Company not guilty of discrimination
In response to your Oct. 6 article on Eagle Alloys, which was doing business as American Eagle Wheel, I would like to correct some misstatements as follows. The EEOC's lawsuit against Eagle Alloys focused solely on alleged retaliation, not race discrimination. Moreover, the alleged racial slur never occurred.
The company stands behind its termination decision regarding Ms. Sanchez. The South Carolina Employment Security Commission supported the company's position that Ms. Sanchez was discharged for cause. The decision to settle the lawsuit was purely an economic one intended to avoid further expense and the unnecessary inconvenience to Eagle Alloys' loyal employees. The settlement documents specifically state that the company makes no admission of any improper conduct. Eagle Alloys is an equal opportunity employer and remains committed to providing a workplace free from discrimination and retaliation of any kind.
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Meeting Obama was inspiring
In August, I wrote an article about Barack Obama and how exciting it was to have someone running for the presidency who makes you feel good about getting involved. I recently volunteered at the rally in Rock Hill for Sen. Obama. I can only reiterate my impressions of this man. In fact, I was speechless. I actually got to shake his hand. Not a pass by and a little shake and thank you. But a strong handshake with eye-to-eye contact and a very sincere "Thank you for your support."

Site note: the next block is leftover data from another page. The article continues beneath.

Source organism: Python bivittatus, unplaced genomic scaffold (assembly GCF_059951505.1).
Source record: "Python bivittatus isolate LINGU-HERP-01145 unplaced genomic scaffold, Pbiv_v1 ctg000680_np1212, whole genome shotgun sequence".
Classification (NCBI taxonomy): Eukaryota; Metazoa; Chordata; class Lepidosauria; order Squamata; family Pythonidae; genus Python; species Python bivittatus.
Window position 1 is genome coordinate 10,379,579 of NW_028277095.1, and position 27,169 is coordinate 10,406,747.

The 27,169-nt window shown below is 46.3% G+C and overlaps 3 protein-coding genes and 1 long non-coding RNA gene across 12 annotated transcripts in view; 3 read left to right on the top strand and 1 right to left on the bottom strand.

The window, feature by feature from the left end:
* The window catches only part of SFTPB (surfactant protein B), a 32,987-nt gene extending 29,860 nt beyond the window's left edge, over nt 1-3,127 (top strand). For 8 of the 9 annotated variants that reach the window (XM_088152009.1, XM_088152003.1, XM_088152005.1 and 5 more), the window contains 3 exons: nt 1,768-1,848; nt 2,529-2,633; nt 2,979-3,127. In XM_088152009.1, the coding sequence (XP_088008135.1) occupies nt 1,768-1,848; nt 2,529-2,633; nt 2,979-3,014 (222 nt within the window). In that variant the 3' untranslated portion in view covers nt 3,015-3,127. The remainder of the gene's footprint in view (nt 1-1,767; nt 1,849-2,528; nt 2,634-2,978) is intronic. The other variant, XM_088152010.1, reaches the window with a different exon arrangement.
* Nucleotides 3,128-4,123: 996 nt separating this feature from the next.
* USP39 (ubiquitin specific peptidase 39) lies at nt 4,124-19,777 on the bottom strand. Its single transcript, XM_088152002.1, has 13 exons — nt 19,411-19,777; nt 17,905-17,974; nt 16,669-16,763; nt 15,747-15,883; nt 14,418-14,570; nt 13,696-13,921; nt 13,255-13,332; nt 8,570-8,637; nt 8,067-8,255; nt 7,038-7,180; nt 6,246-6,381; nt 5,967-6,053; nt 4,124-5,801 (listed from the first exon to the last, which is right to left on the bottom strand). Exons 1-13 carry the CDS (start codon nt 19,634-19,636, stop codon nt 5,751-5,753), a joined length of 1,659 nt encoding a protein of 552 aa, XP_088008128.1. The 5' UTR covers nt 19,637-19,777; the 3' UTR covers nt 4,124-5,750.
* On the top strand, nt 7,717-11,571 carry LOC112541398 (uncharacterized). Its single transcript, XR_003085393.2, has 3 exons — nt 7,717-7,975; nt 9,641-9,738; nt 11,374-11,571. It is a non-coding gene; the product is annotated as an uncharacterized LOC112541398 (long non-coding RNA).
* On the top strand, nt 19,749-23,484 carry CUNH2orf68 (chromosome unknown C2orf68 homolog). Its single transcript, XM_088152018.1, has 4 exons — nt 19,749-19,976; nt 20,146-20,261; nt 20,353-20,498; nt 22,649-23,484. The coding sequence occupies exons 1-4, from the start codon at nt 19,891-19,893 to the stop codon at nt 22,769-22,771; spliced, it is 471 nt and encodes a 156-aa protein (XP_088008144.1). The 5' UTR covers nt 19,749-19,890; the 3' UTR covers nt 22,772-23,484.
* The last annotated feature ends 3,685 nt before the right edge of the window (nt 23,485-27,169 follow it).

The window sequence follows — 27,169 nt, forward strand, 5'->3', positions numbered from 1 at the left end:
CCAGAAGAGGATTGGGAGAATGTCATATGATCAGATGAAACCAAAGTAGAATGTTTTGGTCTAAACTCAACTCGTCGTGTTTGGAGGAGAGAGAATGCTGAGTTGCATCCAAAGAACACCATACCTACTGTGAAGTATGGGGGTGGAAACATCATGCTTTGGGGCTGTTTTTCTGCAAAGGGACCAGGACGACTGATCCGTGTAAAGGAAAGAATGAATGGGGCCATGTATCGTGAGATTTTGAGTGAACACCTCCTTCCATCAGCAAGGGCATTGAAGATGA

More people have seen that spark in this man. Within hours of sending an e-mail and video from the senator, requesting monetary support, people contributed more than a half-million dollars. At his rally, he spoke of the American Dream and giving it back to Americans. He takes a stand on ending all the game-playing and close-minded thinking in Washington. I believe, along with many other people, this man is not afraid to stand up for what we, as Americans, need, because his needs are the same as ours. His voice is our voice.
I have spoken to many women who have said that it is time for a woman in the White House. Hillary Clinton is a fine woman, respected by many. But to vote for her because she is a woman is not a reason to vote. My first instincts were the same, vote for a woman. But after having the opportunity to actually see Obama in action, hear him in person, the feeling of confidence I am starting to have in this man was strengthened.
All the grass-roots organizations that are springing up to support Obama have seen what they had hoped to see. He has not disappointed anyone. He speaks from his heart, and he's not afraid to admit he might not be able to do everything America needs, but he sure is going to try.
Janet A. Miller